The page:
|Photo by Steve Shanahan|
If you aren’t part of my Aunt Maw Maw’s extended circle of friends, or a pal of my many cousins, or belong to the Life Activities Club of Geelong, then you might not have tried Aunt Maw’s date scones. She is a legend in that wide circle, and her date scones are her pièce de résistance.
She’s one of those cooks that hail from the Margaret Fulton and Australian Women’s Weekly era of baking, with a consuming belief that eating cakes, biscuits and slices, with a nice cup of tea at the kitchen table, can make the world right. Her baking skills are widely known, with classic jam tarts, lamingtons and lemon slices the order of the day.
Although tiny in stature, Aunt Maw Maw’s convictions and generosity are larger than life. She has a strong belief in the good of everyone, and conversations always start with a joke. In all the years of knowing her, I can’t ever remember her having a cross word with or about anyone. If you’re looking for something that sums up what she is truly, uniquely like, you don’t need to look past her role in the Life Activities Club as chief Hugger. She hugged everybody.
Her repertoire of recipes has grown with her years of involvement in charity shops around Geelong. It was a reflection of her generosity, her capacity to hug and perhaps, the quality of her date scones, that made it a sad privilege to be part of the standing-room-only crowd at her funeral recently.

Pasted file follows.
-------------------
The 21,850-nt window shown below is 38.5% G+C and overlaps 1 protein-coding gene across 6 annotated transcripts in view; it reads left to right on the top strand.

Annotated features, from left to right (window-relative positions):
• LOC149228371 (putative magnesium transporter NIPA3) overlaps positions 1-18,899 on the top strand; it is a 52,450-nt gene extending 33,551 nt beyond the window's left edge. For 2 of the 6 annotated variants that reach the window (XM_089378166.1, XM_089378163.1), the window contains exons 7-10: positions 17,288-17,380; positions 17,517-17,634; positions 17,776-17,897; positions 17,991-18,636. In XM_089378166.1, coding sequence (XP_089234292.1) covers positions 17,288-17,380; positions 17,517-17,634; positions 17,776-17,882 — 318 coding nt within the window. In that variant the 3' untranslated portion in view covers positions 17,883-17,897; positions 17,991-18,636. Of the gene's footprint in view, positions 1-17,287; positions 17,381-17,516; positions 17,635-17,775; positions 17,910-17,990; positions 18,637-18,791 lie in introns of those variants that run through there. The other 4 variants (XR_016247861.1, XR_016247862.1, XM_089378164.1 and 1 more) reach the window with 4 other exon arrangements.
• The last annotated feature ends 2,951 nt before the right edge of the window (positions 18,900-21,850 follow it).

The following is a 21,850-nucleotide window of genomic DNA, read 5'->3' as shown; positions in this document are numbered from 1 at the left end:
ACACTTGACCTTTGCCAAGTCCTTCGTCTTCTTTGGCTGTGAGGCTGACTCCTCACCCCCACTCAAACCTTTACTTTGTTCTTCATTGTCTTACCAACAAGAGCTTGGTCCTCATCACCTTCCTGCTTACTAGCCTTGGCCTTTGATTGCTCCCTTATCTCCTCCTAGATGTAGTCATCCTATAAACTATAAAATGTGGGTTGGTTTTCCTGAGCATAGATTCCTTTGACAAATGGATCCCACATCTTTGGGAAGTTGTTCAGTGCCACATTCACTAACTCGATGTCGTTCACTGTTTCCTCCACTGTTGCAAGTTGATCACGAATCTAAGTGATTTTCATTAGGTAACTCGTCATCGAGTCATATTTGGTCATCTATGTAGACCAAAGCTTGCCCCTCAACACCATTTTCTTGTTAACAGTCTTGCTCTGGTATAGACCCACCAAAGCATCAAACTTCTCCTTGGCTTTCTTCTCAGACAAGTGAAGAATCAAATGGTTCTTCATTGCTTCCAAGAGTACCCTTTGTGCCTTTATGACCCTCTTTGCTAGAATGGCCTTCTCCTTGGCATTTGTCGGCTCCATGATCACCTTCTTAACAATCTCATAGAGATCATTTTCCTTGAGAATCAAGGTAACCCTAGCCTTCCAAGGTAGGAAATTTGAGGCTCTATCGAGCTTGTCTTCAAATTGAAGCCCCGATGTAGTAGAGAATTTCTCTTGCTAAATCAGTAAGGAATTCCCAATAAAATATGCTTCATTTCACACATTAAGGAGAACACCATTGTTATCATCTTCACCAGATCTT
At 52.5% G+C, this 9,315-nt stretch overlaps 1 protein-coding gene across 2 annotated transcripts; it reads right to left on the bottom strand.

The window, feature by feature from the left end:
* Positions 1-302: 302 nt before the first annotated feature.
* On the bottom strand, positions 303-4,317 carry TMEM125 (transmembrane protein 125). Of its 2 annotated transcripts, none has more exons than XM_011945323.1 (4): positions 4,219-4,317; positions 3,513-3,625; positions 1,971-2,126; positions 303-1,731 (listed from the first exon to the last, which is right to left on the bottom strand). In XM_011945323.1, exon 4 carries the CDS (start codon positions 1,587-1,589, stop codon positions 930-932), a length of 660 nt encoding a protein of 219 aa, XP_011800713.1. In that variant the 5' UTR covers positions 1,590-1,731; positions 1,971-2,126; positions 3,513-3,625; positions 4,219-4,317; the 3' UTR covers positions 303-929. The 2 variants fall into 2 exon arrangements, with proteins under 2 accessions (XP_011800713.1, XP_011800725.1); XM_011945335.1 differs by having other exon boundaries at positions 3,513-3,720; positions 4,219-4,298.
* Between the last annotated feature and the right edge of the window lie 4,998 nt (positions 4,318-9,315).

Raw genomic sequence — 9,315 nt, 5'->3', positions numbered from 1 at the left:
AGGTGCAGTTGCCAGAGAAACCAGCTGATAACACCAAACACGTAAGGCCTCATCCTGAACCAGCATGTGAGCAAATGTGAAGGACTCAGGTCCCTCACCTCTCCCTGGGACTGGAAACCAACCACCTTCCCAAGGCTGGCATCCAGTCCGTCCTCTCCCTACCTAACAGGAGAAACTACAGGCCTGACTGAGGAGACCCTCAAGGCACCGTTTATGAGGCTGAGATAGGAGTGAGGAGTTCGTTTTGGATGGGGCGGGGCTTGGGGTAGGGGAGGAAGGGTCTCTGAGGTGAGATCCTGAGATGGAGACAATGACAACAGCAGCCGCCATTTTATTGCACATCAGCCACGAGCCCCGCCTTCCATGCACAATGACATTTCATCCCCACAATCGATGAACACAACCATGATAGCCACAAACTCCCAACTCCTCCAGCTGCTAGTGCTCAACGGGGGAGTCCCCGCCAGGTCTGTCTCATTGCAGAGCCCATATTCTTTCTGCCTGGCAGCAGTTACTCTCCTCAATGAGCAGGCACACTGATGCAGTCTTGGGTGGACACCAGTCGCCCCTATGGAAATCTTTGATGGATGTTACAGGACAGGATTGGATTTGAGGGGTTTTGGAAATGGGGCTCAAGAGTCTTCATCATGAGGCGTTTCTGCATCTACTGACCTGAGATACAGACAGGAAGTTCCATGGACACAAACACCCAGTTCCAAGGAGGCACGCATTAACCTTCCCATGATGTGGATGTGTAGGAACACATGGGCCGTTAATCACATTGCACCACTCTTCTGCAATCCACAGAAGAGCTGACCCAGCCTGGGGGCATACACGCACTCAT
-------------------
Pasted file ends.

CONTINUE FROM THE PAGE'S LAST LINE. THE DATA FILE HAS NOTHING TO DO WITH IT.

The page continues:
When Uncle Harold went searching later for her recipe for the date scones, he found it tucked into a copy of the Australian Women’s Weekly cookbook, covered in flour, food stains and dog-eared. No prizes for guessing this was the right one.
Well, Aunty Maw, I only hope you forgive me for the height of my scones. They will never be like yours.
Preheat the oven to 230C.
2 cups of self raising flour
½ tspn salt
¼ cup sugar
¾ finely chopped dates
½ cup milk, approximately
Sift the flour and salt into a bowl, rub in the butter until the mixture resembles fine breadcrumbs. Stir in the dates and sugar. Beat the egg and add to the dry ingredients with sufficient milk to make a soft dough. Place on a floured surface and knead lightly.
Pat out to approximately ½ inch thickness and cut into squares with a knife.
Place into a greased 28 x 18 centimetre lamington tin butted together closely. Glaze the tops with milk. Bake in a very hot oven for approximately 12 to 15 minutes. Makes about 12 scones.
This was Maw Maw’s recipe, but I used a food processor to rub in the butter and added the dates, sugar, eggs and milk until it was mixed to a dough ball. I then tipped it out onto a floured surface and followed the instructions in the recipe.